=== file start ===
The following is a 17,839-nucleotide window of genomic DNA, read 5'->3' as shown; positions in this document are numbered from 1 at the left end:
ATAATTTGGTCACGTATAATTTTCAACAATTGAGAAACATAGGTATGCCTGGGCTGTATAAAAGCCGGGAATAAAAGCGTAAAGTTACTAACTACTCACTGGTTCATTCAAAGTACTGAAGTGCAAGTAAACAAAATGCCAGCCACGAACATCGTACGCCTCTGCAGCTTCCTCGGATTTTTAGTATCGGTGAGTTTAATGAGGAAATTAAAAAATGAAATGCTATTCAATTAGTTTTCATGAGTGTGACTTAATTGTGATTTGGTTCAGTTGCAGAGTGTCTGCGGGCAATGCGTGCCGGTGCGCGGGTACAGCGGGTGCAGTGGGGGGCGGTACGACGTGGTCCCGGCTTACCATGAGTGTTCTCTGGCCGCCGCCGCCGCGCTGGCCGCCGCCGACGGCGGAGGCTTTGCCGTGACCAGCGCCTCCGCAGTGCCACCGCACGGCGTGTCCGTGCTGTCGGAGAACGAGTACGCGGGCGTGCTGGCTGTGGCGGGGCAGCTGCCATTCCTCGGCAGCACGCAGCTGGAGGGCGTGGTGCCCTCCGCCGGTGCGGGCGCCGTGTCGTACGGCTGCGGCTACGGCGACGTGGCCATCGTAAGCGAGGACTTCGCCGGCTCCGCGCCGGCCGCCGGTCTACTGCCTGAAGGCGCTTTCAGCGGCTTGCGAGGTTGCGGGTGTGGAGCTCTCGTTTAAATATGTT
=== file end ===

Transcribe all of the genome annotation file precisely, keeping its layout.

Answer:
The following is a 17,839-nucleotide window of genomic DNA, read 5'->3' as shown; positions in this document are numbered from 1 at the left end:
ATAATTTGGTCACGTATAATTTTCAACAATTGAGAAACATAGGTATGCCTGGGCTGTATAAAAGCCGGGAATAAAAGCGTAAAGTTACTAACTACTCACTGGTTCATTCAAAGTACTGAAGTGCAAGTAAACAAAATGCCAGCCACGAACATCGTACGCCTCTGCAGCTTCCTCGGATTTTTAGTATCGGTGAGTTTAATGAGGAAATTAAAAAATGAAATGCTATTCAATTAGTTTTCATGAGTGTGACTTAATTGTGATTTGGTTCAGTTGCAGAGTGTCTGCGGGCAATGCGTGCCGGTGCGCGGGTACAGCGGGTGCAGTGGGGGGCGGTACGACGTGGTCCCGGCTTACCATGAGTGTTCTCTGGCCGCCGCCGCCGCGCTGGCCGCCGCCGACGGCGGAGGCTTTGCCGTGACCAGCGCCTCCGCAGTGCCACCGCACGGCGTGTCCGTGCTGTCGGAGAACGAGTACGCGGGCGTGCTGGCTGTGGCGGGGCAGCTGCCATTCCTCGGCAGCACGCAGCTGGAGGGCGTGGTGCCCTCCGCCGGTGCGGGCGCCGTGTCGTACGGCTGCGGCTACGGCGACGTGGCCATCGTAAGCGAGGACTTCGCCGGCTCCGCGCCGGCCGCCGGTCTACTGCCTGAAGGCGCTTTCAGCGGCTTGCGAGGTTGCGGGTGTGGAGCTCTCGTTTAAATATGTT